So my goal at this point is to get through one entire quilt without allowing myself to get mired in ONE moment of frustration.   I’m not saying that I can’t recognize something as a challenge but that when this happens, I will simply do, without negative emotion or frustration, what I have to do to fix it, if I can.  And if I cannot fix it, I want to accept that as well (without cursing!)  And yes, I do actually believe it is possible, even for me.  It may take (quite) a while, given the puerile level of my frustration tolerance, but nonetheless, I shall persevere.    

I’ll let you know how it goes. 

In the meantime, I’d love for you some of you to share some thoughts.  Or some comments – heck, I’ll take them even if they’re nasty.  (It will be good practice for my Zen-ness!)  Let me know you’re out there, please.   (And FYI, it would be really nice of you to let me know if I’m not the only one who is frustrationally challenged – good for your ego, too…cathartic, maybe even.)

And “Shalom, baby!” to all of you - may you have a peaceful, joyful week.

Monday, August 22, 2011

Creative Frenzy

The word ‘frenzy’ brings a distinct picture to mind, doesn’t it?  Something like this, perhaps:  Hair standing on end, glasses sitting crookedly on face, eyes wildly darting,  feverishly  - even manically, perhaps- scurrying around from task to task, muttering under one’s breath all the while,  not actually accomplishing anything, just driving everyone nearby crazy with useless, undirected  activity.   Of course I’m not talking about myself – well, not at the moment, anyway.   I have been there, of course, too many times to count.  Don’t especially like the place, but still am compelled to go there anyway from time to time.  (Actually I think that many of us  spend a great deal of time there with our breathtakingly busy lives, just trying to get something , ANYTHING, completed before we have to do the next thing.   It’s called being a grown-up, I think, but I suspect we bring a lot of it on ourselves.) 
 However, that exploration is for another day.  Because today I want to talk about ideas, and what to do about them.   I am in a frenzy at the moment, but (thank God) not the useless, crazy-making kind  – I'm in a creative frenzy.  There's a veritable rollercoaster of ideas whizzing about inside me - to the point where I have to keep a pen and notebook by my bed, in my purse, in the car - so I can write them down whenever and wherever they strike.   I’m actually enjoying this flow of creativity enormously – ideas galore - fabuloso!  As soon as I finish one thing, I am raring to get started on the next one.  Whoo-hoo – what a ride!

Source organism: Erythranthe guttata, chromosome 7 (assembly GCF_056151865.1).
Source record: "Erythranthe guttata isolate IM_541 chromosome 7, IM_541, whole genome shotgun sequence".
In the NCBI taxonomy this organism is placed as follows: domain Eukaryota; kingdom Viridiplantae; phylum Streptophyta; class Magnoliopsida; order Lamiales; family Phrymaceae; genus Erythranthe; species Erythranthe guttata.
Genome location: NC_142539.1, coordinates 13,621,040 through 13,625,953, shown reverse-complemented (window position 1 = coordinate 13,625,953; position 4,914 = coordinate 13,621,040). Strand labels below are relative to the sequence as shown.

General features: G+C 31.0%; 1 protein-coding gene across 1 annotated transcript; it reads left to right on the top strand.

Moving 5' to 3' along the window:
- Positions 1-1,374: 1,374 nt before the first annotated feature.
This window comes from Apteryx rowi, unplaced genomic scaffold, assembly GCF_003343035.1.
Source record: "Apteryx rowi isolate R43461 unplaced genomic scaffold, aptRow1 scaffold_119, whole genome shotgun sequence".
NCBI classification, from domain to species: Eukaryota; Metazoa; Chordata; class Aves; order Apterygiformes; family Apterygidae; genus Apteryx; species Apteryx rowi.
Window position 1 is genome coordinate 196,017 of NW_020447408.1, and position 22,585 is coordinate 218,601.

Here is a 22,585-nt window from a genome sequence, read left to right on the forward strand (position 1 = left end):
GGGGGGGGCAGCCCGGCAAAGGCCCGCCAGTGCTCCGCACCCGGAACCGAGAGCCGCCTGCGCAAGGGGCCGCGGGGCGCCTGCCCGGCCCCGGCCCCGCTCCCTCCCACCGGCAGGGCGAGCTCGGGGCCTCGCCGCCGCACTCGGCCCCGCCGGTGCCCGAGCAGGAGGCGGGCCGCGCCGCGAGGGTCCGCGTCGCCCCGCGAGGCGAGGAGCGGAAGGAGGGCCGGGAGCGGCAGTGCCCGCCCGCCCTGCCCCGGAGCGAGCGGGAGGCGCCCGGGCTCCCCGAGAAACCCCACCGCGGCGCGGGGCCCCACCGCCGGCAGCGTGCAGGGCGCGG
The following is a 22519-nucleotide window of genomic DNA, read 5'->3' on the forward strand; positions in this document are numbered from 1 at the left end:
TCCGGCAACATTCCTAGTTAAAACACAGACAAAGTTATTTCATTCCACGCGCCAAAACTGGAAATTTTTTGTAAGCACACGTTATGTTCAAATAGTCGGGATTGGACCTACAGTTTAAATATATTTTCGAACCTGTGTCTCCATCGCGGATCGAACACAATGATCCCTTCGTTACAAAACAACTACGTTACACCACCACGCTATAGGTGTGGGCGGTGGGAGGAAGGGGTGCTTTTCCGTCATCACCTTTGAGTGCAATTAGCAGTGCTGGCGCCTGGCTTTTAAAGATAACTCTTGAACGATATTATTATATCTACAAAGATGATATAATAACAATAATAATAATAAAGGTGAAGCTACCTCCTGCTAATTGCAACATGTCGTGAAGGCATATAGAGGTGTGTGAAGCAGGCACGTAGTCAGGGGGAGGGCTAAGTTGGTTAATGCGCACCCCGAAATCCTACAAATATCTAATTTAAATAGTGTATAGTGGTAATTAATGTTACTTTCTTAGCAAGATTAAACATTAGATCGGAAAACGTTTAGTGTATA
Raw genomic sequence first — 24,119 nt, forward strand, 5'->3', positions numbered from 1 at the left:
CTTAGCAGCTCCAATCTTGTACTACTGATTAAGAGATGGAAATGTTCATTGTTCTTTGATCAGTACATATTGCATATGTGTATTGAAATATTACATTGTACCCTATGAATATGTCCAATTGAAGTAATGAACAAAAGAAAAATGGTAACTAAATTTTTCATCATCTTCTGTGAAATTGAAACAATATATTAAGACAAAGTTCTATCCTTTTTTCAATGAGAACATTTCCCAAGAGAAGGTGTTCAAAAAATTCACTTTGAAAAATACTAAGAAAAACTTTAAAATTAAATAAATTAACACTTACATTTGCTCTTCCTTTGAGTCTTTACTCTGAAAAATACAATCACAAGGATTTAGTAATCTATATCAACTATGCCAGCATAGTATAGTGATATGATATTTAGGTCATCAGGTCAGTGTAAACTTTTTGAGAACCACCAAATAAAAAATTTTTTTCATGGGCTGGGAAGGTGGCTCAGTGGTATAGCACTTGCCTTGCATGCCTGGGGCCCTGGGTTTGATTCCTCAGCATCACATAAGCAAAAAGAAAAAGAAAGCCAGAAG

Naturally, in the (typical) human fashion, what appears to be a boon also has another, darker side (also known as the PRACTICAL side.)    First of all, not all the ideas are exactly superb.  Some (meaning many) of them actually stink - badly.  But that’s just a minor blip, because it’s all about flow – you can edit out the garbage later (And there will be some good ideas, even if it is only two out of two thousand, it’s okay, really - my guess is that that is actually a pretty good ratio of cream to er- crap.)

No, the dark side is far more evilly insidious.  Because it has to do with the question, “Why?  Why am I doing this - why am I spending several hours a day creating?  Why am I getting all these ideas?  What am I supposed to do with them?   Does it have a purpose - am I helping the world, making it a better place?”  And then there’s the most frightening question of all:  “Am I wasting my time?”  EEEEK– just writing the question makes me bite my nails.

 This is my black hole.  As always, I blame my mother and my German blood for it – she would never let me take Art in school; said it wasn’t a serious subject.  She pushed (okay, not that hard, I pushed myself harder) me to be an academic, to pursue a career, a job.   The right, practical (German) thing to do was get an education, a job and be secure.  And remember, I like to do the right thing…so I did it, by golly.   I have been working since I was 15.  I went to college and graduate school and I have worked all my adult life.  I am a mother and a wife and I take care of my responsibilities, dammit.   And, I feel lucky to add that I have been extremely happy doing it.  I like to work, I like to contribute, I like to do my part -no complaints there.

Plus, I didn’t think I had an artistic cell in my body until I was thirty-one.  That was the year I got pregnant with my son.  It was as if suddenly a dam broke loose inside me along with my water, because after he was born I couldn’t stop the ideas from coming, even if I wanted to.  And then I moved back to Texas and my mother introduced me to quilting and there really weren’t enough hours in the day.  I (and my family) found myself quite put out when I could get to my art on a regular basis.